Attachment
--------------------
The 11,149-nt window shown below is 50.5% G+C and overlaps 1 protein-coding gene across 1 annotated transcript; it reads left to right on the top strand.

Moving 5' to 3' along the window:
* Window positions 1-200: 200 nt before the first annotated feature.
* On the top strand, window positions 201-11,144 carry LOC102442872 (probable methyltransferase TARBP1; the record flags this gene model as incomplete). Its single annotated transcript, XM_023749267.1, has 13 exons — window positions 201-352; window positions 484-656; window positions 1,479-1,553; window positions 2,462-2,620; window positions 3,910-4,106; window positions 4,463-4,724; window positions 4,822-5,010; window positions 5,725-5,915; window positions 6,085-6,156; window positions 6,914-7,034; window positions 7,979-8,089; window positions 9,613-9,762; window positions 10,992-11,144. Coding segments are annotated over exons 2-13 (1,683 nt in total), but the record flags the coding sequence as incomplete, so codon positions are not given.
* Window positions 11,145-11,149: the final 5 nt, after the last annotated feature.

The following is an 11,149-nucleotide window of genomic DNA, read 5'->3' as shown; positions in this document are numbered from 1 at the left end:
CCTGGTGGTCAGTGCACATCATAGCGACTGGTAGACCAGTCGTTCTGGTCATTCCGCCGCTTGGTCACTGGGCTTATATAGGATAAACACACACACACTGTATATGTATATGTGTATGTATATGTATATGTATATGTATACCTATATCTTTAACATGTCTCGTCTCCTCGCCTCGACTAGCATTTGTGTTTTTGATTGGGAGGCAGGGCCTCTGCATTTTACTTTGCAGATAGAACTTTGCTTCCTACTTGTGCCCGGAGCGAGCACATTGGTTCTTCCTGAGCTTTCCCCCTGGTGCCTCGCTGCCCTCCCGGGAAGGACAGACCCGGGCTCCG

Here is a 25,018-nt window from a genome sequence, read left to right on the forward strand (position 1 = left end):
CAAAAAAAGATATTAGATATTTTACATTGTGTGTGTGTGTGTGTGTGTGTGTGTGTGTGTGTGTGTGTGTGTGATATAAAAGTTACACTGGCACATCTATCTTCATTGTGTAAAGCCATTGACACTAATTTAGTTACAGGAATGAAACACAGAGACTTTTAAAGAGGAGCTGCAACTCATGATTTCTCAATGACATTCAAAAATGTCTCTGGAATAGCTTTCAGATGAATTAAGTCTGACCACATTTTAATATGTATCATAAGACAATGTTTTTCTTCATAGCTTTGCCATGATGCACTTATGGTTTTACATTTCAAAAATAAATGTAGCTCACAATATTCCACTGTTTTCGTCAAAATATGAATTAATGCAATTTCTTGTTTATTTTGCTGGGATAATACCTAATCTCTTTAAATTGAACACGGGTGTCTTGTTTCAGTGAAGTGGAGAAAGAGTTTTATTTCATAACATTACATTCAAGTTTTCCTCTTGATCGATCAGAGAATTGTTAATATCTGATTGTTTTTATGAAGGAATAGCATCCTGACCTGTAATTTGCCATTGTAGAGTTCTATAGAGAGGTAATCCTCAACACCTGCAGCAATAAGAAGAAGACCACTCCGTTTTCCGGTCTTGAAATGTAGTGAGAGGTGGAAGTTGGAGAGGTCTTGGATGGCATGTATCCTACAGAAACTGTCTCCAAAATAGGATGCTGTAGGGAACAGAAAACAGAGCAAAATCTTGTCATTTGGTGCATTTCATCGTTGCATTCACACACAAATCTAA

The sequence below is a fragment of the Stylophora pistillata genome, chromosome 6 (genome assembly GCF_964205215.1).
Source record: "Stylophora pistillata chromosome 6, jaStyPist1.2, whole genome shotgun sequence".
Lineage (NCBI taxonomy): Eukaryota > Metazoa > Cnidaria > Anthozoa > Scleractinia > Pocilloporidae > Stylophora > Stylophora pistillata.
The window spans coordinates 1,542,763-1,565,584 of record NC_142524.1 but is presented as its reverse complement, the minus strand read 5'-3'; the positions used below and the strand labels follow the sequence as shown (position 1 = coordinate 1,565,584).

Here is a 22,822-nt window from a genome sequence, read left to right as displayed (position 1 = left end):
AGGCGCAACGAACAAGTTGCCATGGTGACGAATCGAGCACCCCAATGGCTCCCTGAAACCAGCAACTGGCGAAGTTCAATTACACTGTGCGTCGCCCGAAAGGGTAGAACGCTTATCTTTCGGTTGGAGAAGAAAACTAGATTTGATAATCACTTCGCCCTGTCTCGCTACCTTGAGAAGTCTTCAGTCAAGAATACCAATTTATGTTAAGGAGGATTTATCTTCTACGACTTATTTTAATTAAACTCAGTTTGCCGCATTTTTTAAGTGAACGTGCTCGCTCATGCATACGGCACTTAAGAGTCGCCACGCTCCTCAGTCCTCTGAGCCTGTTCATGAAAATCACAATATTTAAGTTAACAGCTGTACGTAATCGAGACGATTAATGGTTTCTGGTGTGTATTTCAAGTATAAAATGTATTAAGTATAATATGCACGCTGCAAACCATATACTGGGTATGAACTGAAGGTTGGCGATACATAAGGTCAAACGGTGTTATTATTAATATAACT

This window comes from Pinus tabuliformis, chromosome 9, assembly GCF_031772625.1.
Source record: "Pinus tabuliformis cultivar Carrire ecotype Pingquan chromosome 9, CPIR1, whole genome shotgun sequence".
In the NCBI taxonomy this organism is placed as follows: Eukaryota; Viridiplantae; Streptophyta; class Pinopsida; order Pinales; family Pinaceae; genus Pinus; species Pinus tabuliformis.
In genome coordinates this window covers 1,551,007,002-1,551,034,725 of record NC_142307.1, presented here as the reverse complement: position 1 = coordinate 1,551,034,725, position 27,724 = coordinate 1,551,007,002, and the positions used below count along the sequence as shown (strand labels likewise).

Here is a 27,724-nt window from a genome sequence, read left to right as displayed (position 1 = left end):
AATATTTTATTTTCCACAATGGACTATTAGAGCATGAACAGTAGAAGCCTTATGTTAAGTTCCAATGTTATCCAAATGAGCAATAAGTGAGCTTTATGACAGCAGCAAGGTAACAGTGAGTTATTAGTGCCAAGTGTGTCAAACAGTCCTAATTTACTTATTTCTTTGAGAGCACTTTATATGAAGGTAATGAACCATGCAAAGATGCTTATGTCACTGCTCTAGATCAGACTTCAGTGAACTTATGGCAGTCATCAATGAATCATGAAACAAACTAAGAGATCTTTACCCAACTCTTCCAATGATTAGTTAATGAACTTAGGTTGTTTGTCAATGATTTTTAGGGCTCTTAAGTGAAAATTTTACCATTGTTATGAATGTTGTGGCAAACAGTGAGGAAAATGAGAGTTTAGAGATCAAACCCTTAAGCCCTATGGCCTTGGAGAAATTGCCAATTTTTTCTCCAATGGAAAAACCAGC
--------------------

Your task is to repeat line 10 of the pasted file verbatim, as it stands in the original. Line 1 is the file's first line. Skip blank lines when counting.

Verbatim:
The sequence below is a fragment of the Stylophora pistillata genome, chromosome 6 (genome assembly GCF_964205215.1).